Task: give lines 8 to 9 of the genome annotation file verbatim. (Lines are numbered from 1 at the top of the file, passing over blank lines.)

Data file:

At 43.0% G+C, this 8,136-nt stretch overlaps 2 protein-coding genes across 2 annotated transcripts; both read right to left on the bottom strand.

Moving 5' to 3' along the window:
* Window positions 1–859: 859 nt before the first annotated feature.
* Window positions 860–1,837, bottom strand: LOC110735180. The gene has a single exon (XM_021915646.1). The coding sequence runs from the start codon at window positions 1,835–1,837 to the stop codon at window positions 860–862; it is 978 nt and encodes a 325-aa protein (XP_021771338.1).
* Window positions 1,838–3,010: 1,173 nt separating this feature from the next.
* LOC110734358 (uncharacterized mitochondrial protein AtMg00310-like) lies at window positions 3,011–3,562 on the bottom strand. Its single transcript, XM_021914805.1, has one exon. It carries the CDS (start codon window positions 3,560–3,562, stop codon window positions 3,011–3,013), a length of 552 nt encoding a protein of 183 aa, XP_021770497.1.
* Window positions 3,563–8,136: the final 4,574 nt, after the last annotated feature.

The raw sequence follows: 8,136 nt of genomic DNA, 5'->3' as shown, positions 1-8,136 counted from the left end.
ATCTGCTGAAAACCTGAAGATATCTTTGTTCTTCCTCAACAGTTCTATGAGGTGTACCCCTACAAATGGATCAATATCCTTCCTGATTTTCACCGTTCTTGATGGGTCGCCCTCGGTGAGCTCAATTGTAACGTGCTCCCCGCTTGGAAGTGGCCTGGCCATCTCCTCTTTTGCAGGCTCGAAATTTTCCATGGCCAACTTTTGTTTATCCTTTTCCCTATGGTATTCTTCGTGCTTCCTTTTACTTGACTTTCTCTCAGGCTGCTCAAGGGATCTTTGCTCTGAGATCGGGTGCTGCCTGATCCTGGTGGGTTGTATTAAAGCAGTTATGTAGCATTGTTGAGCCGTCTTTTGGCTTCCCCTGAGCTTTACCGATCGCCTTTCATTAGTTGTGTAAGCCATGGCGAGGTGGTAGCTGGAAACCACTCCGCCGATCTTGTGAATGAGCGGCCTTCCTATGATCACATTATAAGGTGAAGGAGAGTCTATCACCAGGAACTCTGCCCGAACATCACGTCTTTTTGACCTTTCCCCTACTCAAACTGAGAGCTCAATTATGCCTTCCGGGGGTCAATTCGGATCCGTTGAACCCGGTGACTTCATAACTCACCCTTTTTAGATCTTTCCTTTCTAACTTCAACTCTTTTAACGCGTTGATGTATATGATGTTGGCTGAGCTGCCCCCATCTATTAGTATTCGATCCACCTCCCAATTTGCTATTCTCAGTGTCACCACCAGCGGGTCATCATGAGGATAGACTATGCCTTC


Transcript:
The raw sequence follows: 8,136 nt of genomic DNA, 5'->3' as shown, positions 1-8,136 counted from the left end.
ATCTGCTGAAAACCTGAAGATATCTTTGTTCTTCCTCAACAGTTCTATGAGGTGTACCCCTACAAATGGATCAATATCCTTCCTGATTTTCACCGTTCTTGATGGGTCGCCCTCGGTGAGCTCAATTGTAACGTGCTCCCCGCTTGGAAGTGGCCTGGCCATCTCCTCTTTTGCAGGCTCGAAATTTTCCATGGCCAACTTTTGTTTATCCTTTTCCCTATGGTATTCTTCGTGCTTCCTTTTACTTGACTTTCTCTCAGGCTGCTCAAGGGATCTTTGCTCTGAGATCGGGTGCTGCCTGATCCTGGTGGGTTGTATTAAAGCAGTTATGTAGCATTGTTGAGCCGTCTTTTGGCTTCCCCTGAGCTTTACCGATCGCCTTTCATTAGTTGTGTAAGCCATGGCGAGGTGGTAGCTGGAAACCACTCCGCCGATCTTGTGAATGAGCGGCCTTCCTATGATCACATTATAAGGTGAAGGAGAGTCTATCACCAGGAACTCTGCCCGAACATCACGTCTTTTTGACCTTTCCCCTACTCAAACTGAGAGCTCAATTATGCCTTCCGGGGGTCAATTCGGATCCGTTGAACCCGGTGACTTCATAACTCACCCTTTTTAGATCTTTCCTTTCTAACTTCAACTCTTTTAACGCGTTGATGTATATGATGTTGGCTGAGCTGCCCCCATCTATTAGTATTCGATCCACCTCCCAATTTGCTATTCTCAGTGTCACCACCAGCGGGTCATCATGAGGATAGACTATGCCTTC